A Food and Drug Administration proposal to regulate laboratory-developed tests could upend a clinical sector that provides thousands of tests to healthcare providers every day, raising costs and potentially limiting patient access, detractors say.
But advocates of new regulation say some patients have been harmed by poor oversight of the tests. Some women who were tested for ovarian cancer with a specific laboratory-developed blood test, for example, chose to have their ovaries removed as a result of inaccurate test results, according to Laura Koontz, director of policy for the Ovarian Cancer National Alliance.
Both sides got their say Thursday and Friday during a two-day workshop featuring dozens of speakers representing laboratories, healthcare providers and patients who raised questions about the impact of the proposed regulation.
The medical device industry supports the proposed regulation. But other groups, such as the American Hospital Association and the American Medical Association, say FDA regulation of the tests will raise costs and potentially hinder patient access.
Another opponent, the American Clinical Laboratory Association, argues that the agency doesn't have the statutory authority to issue the proposed regulation.
“The FDA's effort to expand its jurisdiction and treat labs as manufacturers will interfere with the practice of medicine, disrupting the ability of doctors to obtain tests they need to provide the best care to patients,” Alan Mertz, the ACLA's president, said in a statement.
FDA regulation of lab tests won't guarantee better quality and may also limit access to community healthcare, Dr. Curtis Hanson, a hematopathologist at the Mayo Clinic in Rochester, Minn, said Friday at the workshop. The Mayo Clinic uses about 1,600 laboratory-developed tests. “Let's be sure we know what problem we're fixing,” he said.
Despite such contentions, regulation advocates came back to the issue of quality.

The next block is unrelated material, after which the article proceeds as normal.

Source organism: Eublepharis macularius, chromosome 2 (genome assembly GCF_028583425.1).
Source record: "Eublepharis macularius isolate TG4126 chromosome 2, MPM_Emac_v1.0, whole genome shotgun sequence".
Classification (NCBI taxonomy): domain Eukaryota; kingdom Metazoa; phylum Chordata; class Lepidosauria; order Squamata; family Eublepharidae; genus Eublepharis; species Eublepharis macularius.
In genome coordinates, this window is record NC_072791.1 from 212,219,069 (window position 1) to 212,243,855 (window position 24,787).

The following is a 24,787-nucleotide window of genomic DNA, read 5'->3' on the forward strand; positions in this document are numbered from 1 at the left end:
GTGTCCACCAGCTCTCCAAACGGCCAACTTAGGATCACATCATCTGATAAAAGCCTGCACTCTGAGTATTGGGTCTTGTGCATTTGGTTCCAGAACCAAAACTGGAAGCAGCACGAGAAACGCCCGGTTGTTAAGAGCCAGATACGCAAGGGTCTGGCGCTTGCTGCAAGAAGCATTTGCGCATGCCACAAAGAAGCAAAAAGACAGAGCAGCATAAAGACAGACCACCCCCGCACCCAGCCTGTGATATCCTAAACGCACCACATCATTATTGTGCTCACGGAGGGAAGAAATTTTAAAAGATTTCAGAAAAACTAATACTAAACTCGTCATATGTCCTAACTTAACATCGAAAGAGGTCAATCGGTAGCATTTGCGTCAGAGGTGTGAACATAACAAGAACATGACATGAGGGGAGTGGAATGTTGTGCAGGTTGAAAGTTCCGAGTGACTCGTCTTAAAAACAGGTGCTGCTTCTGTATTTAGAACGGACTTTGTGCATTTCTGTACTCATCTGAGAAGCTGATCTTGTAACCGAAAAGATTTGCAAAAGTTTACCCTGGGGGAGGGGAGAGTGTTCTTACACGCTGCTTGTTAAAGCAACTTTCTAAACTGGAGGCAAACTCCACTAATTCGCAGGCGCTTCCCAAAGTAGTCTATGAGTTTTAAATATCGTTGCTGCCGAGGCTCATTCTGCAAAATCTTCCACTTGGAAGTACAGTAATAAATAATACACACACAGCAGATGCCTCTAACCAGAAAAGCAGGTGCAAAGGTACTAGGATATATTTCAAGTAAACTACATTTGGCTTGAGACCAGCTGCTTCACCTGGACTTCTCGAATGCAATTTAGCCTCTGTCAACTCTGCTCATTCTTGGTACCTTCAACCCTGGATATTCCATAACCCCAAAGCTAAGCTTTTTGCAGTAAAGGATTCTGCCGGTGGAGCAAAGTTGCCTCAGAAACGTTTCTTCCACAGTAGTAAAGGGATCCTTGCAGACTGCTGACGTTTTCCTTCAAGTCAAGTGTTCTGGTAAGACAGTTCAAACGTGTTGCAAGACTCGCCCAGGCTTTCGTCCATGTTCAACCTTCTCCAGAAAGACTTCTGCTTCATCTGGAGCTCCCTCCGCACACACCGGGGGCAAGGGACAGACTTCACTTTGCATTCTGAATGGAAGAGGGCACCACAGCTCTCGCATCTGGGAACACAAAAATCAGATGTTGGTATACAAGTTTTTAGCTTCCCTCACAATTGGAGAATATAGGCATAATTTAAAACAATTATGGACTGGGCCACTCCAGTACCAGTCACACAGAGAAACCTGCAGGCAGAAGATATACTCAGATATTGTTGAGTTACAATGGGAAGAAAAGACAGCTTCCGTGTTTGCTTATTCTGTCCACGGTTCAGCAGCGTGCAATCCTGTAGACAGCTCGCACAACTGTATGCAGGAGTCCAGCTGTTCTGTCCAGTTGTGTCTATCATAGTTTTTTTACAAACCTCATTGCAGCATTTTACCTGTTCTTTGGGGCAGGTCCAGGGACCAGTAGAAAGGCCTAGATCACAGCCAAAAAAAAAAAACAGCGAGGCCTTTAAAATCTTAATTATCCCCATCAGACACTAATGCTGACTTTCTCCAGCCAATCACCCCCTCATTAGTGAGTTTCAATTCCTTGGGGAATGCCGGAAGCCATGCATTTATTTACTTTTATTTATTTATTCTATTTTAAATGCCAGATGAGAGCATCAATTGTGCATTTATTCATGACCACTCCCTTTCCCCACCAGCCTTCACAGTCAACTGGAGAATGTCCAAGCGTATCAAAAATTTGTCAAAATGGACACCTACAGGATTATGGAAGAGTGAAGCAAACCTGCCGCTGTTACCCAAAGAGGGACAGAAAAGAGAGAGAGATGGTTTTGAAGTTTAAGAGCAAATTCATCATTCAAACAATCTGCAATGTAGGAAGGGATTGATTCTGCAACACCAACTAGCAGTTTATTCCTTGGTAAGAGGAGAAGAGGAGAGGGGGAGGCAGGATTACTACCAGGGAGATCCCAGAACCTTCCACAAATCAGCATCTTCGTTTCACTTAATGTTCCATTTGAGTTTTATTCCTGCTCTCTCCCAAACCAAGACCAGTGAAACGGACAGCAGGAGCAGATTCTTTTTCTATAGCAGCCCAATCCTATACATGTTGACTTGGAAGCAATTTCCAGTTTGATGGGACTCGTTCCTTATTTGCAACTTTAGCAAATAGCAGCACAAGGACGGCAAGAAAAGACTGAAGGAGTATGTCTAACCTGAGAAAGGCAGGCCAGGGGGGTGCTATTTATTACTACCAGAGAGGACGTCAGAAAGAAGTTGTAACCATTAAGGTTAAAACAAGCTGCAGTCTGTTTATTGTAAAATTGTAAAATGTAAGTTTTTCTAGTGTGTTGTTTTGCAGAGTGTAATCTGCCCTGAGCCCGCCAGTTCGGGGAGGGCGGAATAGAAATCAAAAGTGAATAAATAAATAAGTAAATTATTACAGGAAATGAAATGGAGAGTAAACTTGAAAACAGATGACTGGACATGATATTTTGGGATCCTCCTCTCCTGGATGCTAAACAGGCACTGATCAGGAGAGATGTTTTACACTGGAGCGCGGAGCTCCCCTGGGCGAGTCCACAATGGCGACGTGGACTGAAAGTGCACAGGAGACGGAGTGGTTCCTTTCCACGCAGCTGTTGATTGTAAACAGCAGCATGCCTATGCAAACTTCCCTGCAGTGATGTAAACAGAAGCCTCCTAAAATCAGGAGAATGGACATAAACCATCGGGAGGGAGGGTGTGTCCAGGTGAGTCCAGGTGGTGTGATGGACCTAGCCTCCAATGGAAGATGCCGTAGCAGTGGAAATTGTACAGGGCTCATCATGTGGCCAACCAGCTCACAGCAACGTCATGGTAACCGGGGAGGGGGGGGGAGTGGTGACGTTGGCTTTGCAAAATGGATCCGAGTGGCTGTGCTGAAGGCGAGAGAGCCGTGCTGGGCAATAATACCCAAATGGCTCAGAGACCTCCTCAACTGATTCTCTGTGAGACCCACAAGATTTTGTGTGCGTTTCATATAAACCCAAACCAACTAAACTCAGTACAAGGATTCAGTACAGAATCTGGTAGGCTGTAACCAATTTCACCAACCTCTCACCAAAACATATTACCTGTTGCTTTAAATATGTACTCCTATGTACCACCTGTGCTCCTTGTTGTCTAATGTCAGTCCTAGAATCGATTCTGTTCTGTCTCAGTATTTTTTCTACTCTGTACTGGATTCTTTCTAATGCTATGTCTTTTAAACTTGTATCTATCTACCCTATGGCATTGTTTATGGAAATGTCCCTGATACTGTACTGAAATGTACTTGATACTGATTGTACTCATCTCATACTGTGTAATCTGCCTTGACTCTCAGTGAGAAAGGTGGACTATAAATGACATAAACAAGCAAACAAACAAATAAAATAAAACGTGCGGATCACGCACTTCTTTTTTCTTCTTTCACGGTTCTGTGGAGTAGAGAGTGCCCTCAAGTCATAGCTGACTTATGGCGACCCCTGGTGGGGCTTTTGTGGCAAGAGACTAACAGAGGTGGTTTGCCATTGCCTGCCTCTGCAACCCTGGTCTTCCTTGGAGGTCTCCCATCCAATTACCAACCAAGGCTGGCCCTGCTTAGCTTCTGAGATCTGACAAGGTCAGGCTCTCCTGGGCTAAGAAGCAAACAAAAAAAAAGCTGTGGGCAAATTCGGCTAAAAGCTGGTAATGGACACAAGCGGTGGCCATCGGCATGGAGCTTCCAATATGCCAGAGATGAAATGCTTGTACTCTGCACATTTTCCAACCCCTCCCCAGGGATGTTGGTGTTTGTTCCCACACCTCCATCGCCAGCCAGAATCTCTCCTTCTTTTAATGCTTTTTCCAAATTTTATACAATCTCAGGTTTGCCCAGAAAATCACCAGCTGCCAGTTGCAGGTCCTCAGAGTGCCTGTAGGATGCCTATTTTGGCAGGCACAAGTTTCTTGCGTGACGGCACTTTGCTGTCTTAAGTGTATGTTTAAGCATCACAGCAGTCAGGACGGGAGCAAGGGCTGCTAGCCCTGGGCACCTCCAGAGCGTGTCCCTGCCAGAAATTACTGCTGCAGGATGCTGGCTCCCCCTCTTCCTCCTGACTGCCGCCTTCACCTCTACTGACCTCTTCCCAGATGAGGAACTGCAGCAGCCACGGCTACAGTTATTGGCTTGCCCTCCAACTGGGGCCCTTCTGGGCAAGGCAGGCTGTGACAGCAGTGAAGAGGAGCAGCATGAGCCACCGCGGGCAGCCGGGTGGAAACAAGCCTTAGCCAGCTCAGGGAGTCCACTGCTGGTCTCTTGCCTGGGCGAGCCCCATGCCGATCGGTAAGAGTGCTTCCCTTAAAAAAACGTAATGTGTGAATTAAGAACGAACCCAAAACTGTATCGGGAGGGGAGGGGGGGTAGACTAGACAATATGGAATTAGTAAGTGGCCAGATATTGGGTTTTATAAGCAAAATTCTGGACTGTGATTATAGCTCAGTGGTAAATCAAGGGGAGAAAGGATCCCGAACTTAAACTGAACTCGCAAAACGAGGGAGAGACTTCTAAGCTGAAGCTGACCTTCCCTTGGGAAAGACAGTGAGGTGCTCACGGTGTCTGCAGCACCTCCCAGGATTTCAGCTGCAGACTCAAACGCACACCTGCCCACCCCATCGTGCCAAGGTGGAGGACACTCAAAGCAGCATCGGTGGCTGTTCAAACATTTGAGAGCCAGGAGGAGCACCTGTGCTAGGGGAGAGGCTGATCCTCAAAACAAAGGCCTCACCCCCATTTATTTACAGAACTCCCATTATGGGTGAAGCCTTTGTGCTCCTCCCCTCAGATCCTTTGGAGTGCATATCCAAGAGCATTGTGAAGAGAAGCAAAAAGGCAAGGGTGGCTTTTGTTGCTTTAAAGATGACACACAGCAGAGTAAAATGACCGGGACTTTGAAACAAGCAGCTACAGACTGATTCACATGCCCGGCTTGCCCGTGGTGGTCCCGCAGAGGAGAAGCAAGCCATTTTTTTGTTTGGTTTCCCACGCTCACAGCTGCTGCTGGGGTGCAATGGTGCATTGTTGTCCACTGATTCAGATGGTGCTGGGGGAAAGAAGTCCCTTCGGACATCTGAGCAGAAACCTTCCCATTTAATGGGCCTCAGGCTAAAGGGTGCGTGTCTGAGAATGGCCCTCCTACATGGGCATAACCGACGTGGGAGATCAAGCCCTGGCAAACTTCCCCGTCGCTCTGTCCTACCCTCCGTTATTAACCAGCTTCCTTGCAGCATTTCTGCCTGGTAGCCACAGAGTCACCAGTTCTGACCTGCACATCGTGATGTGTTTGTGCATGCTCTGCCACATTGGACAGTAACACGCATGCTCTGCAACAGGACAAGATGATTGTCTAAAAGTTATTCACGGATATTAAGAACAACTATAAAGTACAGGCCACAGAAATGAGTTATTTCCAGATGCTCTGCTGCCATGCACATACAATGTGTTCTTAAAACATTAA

“What we do know is that many women were given dangerous and inaccurate results—with real consequences,” Koontz said in her testimony. “Ultimately, OvaSure (the test) was removed from the market—but not before countless women were put at risk.”
The FDA regulates diagnostic tests developed by laboratory manufacturers. Last year, it developed a risk-based framework to regulate laboratory-developed tests. Those tests are regulated by the CMS as the result of a law passed in the 1980s over concerns about the quality of pap smears.
“Faulty tests can lead to misdiagnosis or failure to diagnose, resulting in patients receiving unnecessary treatment, delays in treatment, or no treatment when treatment is needed,” Dr. Jeffrey Shuren, director of the FDA's Center for Devices and Radiological Health, said in prepared remarks Thursday.
Laboratory-developed tests are widely used and include routine testing, including pap smears, for sexually transmitted diseases and more complex tests used to identify genetic variations that have high risks of certain cancers.
The discussion at the workshop highlighted the complexity of the tests and the extent of their prevalence in medicine. “How do you harmonize the FDA's new proposed directive with the existing safety framework that the clinical community has built over the past 40 years?” said Lakshman Ramamurthy, director of FDA and regulatory policy at Avalere Health.
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